COVID disrupts P.E.I. climate change plans, but could bring silver lining
Climate change secretariat now looking for ways to meet 'ambitious' targets for 2030 and 2040
The COVID-19 pandemic forced P.E.I.'s climate change secretariat to delay some new programs in 2020, just as it was gearing up to find ways to meet the P.E.I. government's new emissions targets.
Todd Dupuis and Erin Taylor from the secretariat appeared before the special committee on climate change, giving an update on the five-year action plan.
In October, government announced that P.E.I. has the goal of becoming the first province to reach net-zero energy by 2030 and net-zero greenhouse gas emissions by 2040.
"We have a couple of new targets, both very ambitious targets," said Dupuis, executive director of climate change and environment for P.E.I.
"We have a new 2030 target, as of about a year ago, and we have a brand new 2040 target, which is a very ambitious zero greenhouse gas target."
In 2019, the Green Party introduced and passed a bill to lower P.E.I.'s 2030 emissions target from 1.4 megatonnes to 1.2 megatonnes.
Dupuis said the climate change secretariat has put together a five-year action plan, but that was based on the previous targets.
"The decision going forward is to go back and look at what we can do to get us on a more direct pathway to these new targets," Dupuis said.
"We'll go back within the climate change secretariat, which has all departments involved, and we'll start looking at initiatives going forward, where the low hanging fruit is, what sectors need to be tackled," he said.
"Transportation, for example, which is about half our emissions, is an obvious focus. And we'll start putting programs together, hopefully to get emissions down."
COVID-19 did have an impact on the climate change secretariat's plans for 2020.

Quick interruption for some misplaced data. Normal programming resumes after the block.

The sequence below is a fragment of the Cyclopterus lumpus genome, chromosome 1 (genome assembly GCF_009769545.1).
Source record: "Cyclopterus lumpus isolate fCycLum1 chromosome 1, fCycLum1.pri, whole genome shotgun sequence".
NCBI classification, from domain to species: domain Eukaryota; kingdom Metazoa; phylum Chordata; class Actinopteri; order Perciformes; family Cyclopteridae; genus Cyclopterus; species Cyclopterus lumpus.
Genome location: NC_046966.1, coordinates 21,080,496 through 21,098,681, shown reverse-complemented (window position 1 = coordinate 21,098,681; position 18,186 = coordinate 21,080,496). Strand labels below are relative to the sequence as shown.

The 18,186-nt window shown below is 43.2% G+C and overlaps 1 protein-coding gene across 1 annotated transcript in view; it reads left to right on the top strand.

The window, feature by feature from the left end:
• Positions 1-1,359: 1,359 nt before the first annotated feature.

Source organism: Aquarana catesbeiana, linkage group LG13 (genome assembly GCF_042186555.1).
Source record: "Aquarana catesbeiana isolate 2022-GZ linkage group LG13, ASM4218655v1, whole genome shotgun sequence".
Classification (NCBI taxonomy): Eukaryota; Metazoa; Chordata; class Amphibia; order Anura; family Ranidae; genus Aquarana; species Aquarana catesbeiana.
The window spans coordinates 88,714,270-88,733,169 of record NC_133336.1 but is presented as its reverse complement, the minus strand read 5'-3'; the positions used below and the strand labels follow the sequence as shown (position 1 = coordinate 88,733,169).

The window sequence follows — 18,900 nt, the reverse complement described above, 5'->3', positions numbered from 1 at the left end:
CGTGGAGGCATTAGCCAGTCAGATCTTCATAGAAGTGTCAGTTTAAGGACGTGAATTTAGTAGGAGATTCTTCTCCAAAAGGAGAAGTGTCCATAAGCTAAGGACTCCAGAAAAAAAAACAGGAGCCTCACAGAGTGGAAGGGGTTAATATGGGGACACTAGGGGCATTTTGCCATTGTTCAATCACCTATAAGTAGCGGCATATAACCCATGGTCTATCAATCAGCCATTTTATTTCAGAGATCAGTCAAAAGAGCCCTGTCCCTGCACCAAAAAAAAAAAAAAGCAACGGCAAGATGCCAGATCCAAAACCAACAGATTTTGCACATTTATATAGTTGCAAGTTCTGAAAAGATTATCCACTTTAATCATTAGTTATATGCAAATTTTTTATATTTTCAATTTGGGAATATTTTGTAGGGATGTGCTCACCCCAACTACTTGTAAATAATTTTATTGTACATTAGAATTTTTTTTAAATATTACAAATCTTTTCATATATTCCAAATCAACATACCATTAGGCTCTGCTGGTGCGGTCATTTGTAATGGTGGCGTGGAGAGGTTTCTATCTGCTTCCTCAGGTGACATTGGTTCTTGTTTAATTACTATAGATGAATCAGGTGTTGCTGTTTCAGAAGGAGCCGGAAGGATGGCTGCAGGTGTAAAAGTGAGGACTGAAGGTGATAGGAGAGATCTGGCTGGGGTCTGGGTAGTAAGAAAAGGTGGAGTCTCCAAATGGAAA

New climate change interns were about to be hired when the pandemic sent government workers home in March, and that program will now start in the new year.
A joint project with UPEI teaching professionals about climate change was put on hold, and then moved online.
Another new program connected to agriculture was also postponed because of uncertainty in the spring.
"It's not good to lose a year, because every year counts, especially when you have ambitious targets," Dupuis said.
"Nobody wants to lose a year, but this is uncertain times. COVID caught everybody by surprise and as a result, some things got delayed, but I'm not too worried that we won't make it up in the long run."
Dupuis said there was, in fact, a silver lining to COVID.
He predicted greenhouse gas emissions on P.E.I. will be down "considerably" in 2020.
"Nobody was driving, everybody was working from home," Dupuis said.
"I think what's going to happen going forward, now that we proved that we can work from home, a lot of people are going to stop driving to work."
Dupuis pointed out that most of P.E.I.'s greenhouse gas emissions are transportation related.
"Both the federal and provincial government had made some promises with respect to keeping some of their staff home," Dupuis said.
"Which is going to pay dividends when it comes to climate change in the long run."
All electric by 2040
Dupuis said electric vehicles will become increasingly more important as the province looks for ways to meet the emission targets, especially the zero greenhouse gas target in 2040, 20 years from now.
"In 20 years, Islanders keep their cars about seven years, that's about three cycles of cars," Dupuis said.
"We expect by 2040, that all the cars will be electric on the road."
Dupuis said the idea in 2020 is to get more people into electric cars as a "proof of concept."
"We want to see these on the road, so anybody who's on the fence that's looking at another car, can see that they do work," Dupuis said.
"We'll probably focus on trying to get some people in electric cars and putting the infrastructure in place for all of these cars to be charged."
Dupuis said the Island will have about 100 new chargers in 2021.
"Build the infrastructure to make it easier for people to charge their cars and try to nudge them to move away from these big gas guzzlers," Dupuis said.